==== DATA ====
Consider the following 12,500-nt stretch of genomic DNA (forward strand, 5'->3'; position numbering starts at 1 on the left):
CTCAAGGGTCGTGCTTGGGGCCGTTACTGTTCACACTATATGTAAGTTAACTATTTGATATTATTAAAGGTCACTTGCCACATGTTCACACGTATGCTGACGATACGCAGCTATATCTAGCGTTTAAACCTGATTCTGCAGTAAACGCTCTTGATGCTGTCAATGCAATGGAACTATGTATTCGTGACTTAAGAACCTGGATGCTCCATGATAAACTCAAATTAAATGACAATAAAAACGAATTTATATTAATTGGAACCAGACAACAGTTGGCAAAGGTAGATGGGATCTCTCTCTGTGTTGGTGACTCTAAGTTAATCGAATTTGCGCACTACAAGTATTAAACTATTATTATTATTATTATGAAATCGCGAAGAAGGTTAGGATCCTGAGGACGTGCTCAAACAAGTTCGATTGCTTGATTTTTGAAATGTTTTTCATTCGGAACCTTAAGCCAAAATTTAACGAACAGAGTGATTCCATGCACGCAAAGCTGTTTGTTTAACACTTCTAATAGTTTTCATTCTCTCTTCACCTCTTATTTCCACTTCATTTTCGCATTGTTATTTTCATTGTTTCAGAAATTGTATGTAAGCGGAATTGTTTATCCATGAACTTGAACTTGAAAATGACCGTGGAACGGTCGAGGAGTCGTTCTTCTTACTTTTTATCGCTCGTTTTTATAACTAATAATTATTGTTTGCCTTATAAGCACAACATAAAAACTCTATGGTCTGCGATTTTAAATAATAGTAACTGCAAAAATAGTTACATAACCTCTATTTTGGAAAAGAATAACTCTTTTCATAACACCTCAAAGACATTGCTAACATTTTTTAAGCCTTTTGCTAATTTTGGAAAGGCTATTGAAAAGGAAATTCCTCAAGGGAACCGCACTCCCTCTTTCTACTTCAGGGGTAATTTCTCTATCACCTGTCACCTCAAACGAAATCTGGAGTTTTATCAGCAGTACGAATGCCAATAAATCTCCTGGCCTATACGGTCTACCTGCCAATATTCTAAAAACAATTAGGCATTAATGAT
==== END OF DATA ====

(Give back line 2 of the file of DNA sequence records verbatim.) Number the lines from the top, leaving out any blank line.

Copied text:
CTCAAGGGTCGTGCTTGGGGCCGTTACTGTTCACACTATATGTAAGTTAACTATTTGATATTATTAAAGGTCACTTGCCACATGTTCACACGTATGCTGACGATACGCAGCTATATCTAGCGTTTAAACCTGATTCTGCAGTAAACGCTCTTGATGCTGTCAATGCAATGGAACTATGTATTCGTGACTTAAGAACCTGGATGCTCCATGATAAACTCAAATTAAATGACAATAAAAACGAATTTATATTAATTGGAACCAGACAACAGTTGGCAAAGGTAGATGGGATCTCTCTCTGTGTTGGTGACTCTAAGTTAATCGAATTTGCGCACTACAAGTATTAAACTATTATTATTATTATTATGAAATCGCGAAGAAGGTTAGGATCCTGAGGACGTGCTCAAACAAGTTCGATTGCTTGATTTTTGAAATGTTTTTCATTCGGAACCTTAAGCCAAAATTTAACGAACAGAGTGATTCCATGCACGCAAAGCTGTTTGTTTAACACTTCTAATAGTTTTCATTCTCTCTTCACCTCTTATTTCCACTTCATTTTCGCATTGTTATTTTCATTGTTTCAGAAATTGTATGTAAGCGGAATTGTTTATCCATGAACTTGAACTTGAAAATGACCGTGGAACGGTCGAGGAGTCGTTCTTCTTACTTTTTATCGCTCGTTTTTATAACTAATAATTATTGTTTGCCTTATAAGCACAACATAAAAACTCTATGGTCTGCGATTTTAAATAATAGTAACTGCAAAAATAGTTACATAACCTCTATTTTGGAAAAGAATAACTCTTTTCATAACACCTCAAAGACATTGCTAACATTTTTTAAGCCTTTTGCTAATTTTGGAAAGGCTATTGAAAAGGAAATTCCTCAAGGGAACCGCACTCCCTCTTTCTACTTCAGGGGTAATTTCTCTATCACCTGTCACCTCAAACGAAATCTGGAGTTTTATCAGCAGTACGAATGCCAATAAATCTCCTGGCCTATACGGTCTACCTGCCAATATTCTAAAAACAATTAGGCATTAATGAT